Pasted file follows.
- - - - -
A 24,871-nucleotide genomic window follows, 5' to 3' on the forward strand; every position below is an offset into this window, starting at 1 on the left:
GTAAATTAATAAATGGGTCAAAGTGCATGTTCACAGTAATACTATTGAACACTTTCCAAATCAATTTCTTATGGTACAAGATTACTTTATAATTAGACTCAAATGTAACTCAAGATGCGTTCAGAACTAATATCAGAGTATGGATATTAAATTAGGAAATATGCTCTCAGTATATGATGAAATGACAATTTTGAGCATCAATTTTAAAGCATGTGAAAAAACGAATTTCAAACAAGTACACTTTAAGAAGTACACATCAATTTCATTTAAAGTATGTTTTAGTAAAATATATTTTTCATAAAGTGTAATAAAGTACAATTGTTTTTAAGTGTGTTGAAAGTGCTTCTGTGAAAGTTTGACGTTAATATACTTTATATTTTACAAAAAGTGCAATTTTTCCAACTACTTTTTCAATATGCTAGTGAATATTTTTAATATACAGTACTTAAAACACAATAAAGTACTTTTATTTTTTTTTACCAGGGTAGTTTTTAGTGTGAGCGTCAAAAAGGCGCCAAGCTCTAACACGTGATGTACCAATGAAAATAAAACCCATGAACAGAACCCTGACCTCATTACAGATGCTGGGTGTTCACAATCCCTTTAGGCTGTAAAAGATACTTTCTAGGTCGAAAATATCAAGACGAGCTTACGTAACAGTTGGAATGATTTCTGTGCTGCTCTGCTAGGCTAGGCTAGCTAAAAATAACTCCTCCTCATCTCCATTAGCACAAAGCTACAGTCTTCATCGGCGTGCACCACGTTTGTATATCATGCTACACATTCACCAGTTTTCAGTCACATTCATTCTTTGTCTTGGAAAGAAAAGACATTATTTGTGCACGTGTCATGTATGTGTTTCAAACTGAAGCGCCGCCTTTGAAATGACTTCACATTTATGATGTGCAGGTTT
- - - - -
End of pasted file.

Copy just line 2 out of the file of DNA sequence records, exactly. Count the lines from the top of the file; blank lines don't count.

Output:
GTAAATTAATAAATGGGTCAAAGTGCATGTTCACAGTAATACTATTGAACACTTTCCAAATCAATTTCTTATGGTACAAGATTACTTTATAATTAGACTCAAATGTAACTCAAGATGCGTTCAGAACTAATATCAGAGTATGGATATTAAATTAGGAAATATGCTCTCAGTATATGATGAAATGACAATTTTGAGCATCAATTTTAAAGCATGTGAAAAAACGAATTTCAAACAAGTACACTTTAAGAAGTACACATCAATTTCATTTAAAGTATGTTTTAGTAAAATATATTTTTCATAAAGTGTAATAAAGTACAATTGTTTTTAAGTGTGTTGAAAGTGCTTCTGTGAAAGTTTGACGTTAATATACTTTATATTTTACAAAAAGTGCAATTTTTCCAACTACTTTTTCAATATGCTAGTGAATATTTTTAATATACAGTACTTAAAACACAATAAAGTACTTTTATTTTTTTTTACCAGGGTAGTTTTTAGTGTGAGCGTCAAAAAGGCGCCAAGCTCTAACACGTGATGTACCAATGAAAATAAAACCCATGAACAGAACCCTGACCTCATTACAGATGCTGGGTGTTCACAATCCCTTTAGGCTGTAAAAGATACTTTCTAGGTCGAAAATATCAAGACGAGCTTACGTAACAGTTGGAATGATTTCTGTGCTGCTCTGCTAGGCTAGGCTAGCTAAAAATAACTCCTCCTCATCTCCATTAGCACAAAGCTACAGTCTTCATCGGCGTGCACCACGTTTGTATATCATGCTACACATTCACCAGTTTTCAGTCACATTCATTCTTTGTCTTGGAAAGAAAAGACATTATTTGTGCACGTGTCATGTATGTGTTTCAAACTGAAGCGCCGCCTTTGAAATGACTTCACATTTATGATGTGCAGGTTT